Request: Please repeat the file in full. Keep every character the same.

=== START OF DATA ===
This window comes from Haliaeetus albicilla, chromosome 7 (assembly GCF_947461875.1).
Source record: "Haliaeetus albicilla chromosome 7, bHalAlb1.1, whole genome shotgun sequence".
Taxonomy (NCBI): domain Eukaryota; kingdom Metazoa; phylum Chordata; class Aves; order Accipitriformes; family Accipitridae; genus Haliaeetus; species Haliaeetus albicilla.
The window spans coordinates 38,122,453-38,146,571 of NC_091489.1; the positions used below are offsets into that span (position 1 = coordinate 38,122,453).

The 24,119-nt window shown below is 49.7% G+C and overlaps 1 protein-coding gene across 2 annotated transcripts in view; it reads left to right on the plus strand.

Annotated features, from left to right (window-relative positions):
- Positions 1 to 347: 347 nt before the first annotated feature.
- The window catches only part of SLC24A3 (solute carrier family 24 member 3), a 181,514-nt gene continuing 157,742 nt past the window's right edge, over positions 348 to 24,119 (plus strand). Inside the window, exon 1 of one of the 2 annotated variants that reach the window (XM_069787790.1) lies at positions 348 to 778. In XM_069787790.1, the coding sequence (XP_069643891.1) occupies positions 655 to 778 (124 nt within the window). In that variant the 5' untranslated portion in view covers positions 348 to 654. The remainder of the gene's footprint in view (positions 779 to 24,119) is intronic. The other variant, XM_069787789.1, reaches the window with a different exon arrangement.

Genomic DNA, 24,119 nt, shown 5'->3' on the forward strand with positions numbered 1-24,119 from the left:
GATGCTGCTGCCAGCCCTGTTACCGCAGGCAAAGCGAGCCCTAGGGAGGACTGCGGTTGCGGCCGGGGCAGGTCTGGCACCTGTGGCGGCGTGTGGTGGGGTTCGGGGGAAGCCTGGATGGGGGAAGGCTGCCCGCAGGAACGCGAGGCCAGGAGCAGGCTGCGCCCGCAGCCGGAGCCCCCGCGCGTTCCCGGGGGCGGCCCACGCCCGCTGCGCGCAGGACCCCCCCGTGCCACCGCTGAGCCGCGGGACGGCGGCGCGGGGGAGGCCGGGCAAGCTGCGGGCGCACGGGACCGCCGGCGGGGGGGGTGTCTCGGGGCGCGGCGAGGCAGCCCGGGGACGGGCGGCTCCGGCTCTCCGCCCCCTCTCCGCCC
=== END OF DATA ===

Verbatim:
This window comes from Haliaeetus albicilla, chromosome 7 (assembly GCF_947461875.1).
Source record: "Haliaeetus albicilla chromosome 7, bHalAlb1.1, whole genome shotgun sequence".
Taxonomy (NCBI): domain Eukaryota; kingdom Metazoa; phylum Chordata; class Aves; order Accipitriformes; family Accipitridae; genus Haliaeetus; species Haliaeetus albicilla.
The window spans coordinates 38,122,453-38,146,571 of NC_091489.1; the positions used below are offsets into that span (position 1 = coordinate 38,122,453).

The 24,119-nt window shown below is 49.7% G+C and overlaps 1 protein-coding gene across 2 annotated transcripts in view; it reads left to right on the plus strand.

Annotated features, from left to right (window-relative positions):
- Positions 1 to 347: 347 nt before the first annotated feature.
- The window catches only part of SLC24A3 (solute carrier family 24 member 3), a 181,514-nt gene continuing 157,742 nt past the window's right edge, over positions 348 to 24,119 (plus strand). Inside the window, exon 1 of one of the 2 annotated variants that reach the window (XM_069787790.1) lies at positions 348 to 778. In XM_069787790.1, the coding sequence (XP_069643891.1) occupies positions 655 to 778 (124 nt within the window). In that variant the 5' untranslated portion in view covers positions 348 to 654. The remainder of the gene's footprint in view (positions 779 to 24,119) is intronic. The other variant, XM_069787789.1, reaches the window with a different exon arrangement.

Genomic DNA, 24,119 nt, shown 5'->3' on the forward strand with positions numbered 1-24,119 from the left:
GATGCTGCTGCCAGCCCTGTTACCGCAGGCAAAGCGAGCCCTAGGGAGGACTGCGGTTGCGGCCGGGGCAGGTCTGGCACCTGTGGCGGCGTGTGGTGGGGTTCGGGGGAAGCCTGGATGGGGGAAGGCTGCCCGCAGGAACGCGAGGCCAGGAGCAGGCTGCGCCCGCAGCCGGAGCCCCCGCGCGTTCCCGGGGGCGGCCCACGCCCGCTGCGCGCAGGACCCCCCCGTGCCACCGCTGAGCCGCGGGACGGCGGCGCGGGGGAGGCCGGGCAAGCTGCGGGCGCACGGGACCGCCGGCGGGGGGGGTGTCTCGGGGCGCGGCGAGGCAGCCCGGGGACGGGCGGCTCCGGCTCTCCGCCCCCTCTCCGCCC